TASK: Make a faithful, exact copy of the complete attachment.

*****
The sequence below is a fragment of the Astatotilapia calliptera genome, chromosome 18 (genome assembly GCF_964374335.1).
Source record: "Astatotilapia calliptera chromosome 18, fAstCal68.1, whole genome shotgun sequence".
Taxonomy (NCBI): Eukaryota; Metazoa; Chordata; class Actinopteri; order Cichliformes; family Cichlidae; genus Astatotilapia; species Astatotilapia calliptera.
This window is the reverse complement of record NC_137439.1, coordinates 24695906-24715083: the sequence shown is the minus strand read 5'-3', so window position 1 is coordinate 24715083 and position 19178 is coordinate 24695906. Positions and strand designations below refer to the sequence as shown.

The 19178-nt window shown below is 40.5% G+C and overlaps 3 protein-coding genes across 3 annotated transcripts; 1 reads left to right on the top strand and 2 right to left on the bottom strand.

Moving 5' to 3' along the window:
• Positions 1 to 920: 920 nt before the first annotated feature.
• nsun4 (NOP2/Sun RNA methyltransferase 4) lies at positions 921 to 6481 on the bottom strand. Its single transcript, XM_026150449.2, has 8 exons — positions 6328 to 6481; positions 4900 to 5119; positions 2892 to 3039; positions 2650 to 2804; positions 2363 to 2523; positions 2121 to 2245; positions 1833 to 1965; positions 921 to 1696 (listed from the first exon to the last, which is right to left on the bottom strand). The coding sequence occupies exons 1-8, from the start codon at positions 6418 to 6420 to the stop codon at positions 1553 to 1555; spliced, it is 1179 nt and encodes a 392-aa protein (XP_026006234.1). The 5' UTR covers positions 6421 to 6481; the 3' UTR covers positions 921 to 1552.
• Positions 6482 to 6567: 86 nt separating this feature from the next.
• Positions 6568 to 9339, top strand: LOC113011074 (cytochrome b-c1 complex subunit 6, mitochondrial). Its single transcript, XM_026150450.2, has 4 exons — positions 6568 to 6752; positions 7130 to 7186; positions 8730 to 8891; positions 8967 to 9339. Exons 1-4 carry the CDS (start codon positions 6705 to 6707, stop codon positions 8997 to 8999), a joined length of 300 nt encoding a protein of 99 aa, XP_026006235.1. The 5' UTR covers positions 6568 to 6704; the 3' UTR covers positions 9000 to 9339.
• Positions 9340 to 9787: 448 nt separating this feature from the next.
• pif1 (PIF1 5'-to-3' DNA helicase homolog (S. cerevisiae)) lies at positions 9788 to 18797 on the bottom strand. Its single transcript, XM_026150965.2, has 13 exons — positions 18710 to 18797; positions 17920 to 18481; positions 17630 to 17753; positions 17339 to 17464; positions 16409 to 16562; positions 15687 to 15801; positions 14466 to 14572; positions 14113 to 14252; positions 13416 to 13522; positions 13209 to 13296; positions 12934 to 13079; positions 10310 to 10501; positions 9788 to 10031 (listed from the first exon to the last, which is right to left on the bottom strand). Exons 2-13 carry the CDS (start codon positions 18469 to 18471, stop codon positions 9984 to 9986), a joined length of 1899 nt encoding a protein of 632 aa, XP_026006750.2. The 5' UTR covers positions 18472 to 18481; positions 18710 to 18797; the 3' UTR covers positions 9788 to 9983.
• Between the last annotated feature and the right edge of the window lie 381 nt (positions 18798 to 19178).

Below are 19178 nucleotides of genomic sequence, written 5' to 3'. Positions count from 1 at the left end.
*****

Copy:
The sequence below is a fragment of the Astatotilapia calliptera genome, chromosome 18 (genome assembly GCF_964374335.1).
Source record: "Astatotilapia calliptera chromosome 18, fAstCal68.1, whole genome shotgun sequence".
Taxonomy (NCBI): Eukaryota; Metazoa; Chordata; class Actinopteri; order Cichliformes; family Cichlidae; genus Astatotilapia; species Astatotilapia calliptera.
This window is the reverse complement of record NC_137439.1, coordinates 24695906-24715083: the sequence shown is the minus strand read 5'-3', so window position 1 is coordinate 24715083 and position 19178 is coordinate 24695906. Positions and strand designations below refer to the sequence as shown.

The 19178-nt window shown below is 40.5% G+C and overlaps 3 protein-coding genes across 3 annotated transcripts; 1 reads left to right on the top strand and 2 right to left on the bottom strand.

Moving 5' to 3' along the window:
• Positions 1 to 920: 920 nt before the first annotated feature.
• nsun4 (NOP2/Sun RNA methyltransferase 4) lies at positions 921 to 6481 on the bottom strand. Its single transcript, XM_026150449.2, has 8 exons — positions 6328 to 6481; positions 4900 to 5119; positions 2892 to 3039; positions 2650 to 2804; positions 2363 to 2523; positions 2121 to 2245; positions 1833 to 1965; positions 921 to 1696 (listed from the first exon to the last, which is right to left on the bottom strand). The coding sequence occupies exons 1-8, from the start codon at positions 6418 to 6420 to the stop codon at positions 1553 to 1555; spliced, it is 1179 nt and encodes a 392-aa protein (XP_026006234.1). The 5' UTR covers positions 6421 to 6481; the 3' UTR covers positions 921 to 1552.
• Positions 6482 to 6567: 86 nt separating this feature from the next.
• Positions 6568 to 9339, top strand: LOC113011074 (cytochrome b-c1 complex subunit 6, mitochondrial). Its single transcript, XM_026150450.2, has 4 exons — positions 6568 to 6752; positions 7130 to 7186; positions 8730 to 8891; positions 8967 to 9339. Exons 1-4 carry the CDS (start codon positions 6705 to 6707, stop codon positions 8997 to 8999), a joined length of 300 nt encoding a protein of 99 aa, XP_026006235.1. The 5' UTR covers positions 6568 to 6704; the 3' UTR covers positions 9000 to 9339.
• Positions 9340 to 9787: 448 nt separating this feature from the next.
• pif1 (PIF1 5'-to-3' DNA helicase homolog (S. cerevisiae)) lies at positions 9788 to 18797 on the bottom strand. Its single transcript, XM_026150965.2, has 13 exons — positions 18710 to 18797; positions 17920 to 18481; positions 17630 to 17753; positions 17339 to 17464; positions 16409 to 16562; positions 15687 to 15801; positions 14466 to 14572; positions 14113 to 14252; positions 13416 to 13522; positions 13209 to 13296; positions 12934 to 13079; positions 10310 to 10501; positions 9788 to 10031 (listed from the first exon to the last, which is right to left on the bottom strand). Exons 2-13 carry the CDS (start codon positions 18469 to 18471, stop codon positions 9984 to 9986), a joined length of 1899 nt encoding a protein of 632 aa, XP_026006750.2. The 5' UTR covers positions 18472 to 18481; positions 18710 to 18797; the 3' UTR covers positions 9788 to 9983.
• Between the last annotated feature and the right edge of the window lie 381 nt (positions 18798 to 19178).

Below are 19178 nucleotides of genomic sequence, written 5' to 3'. Positions count from 1 at the left end.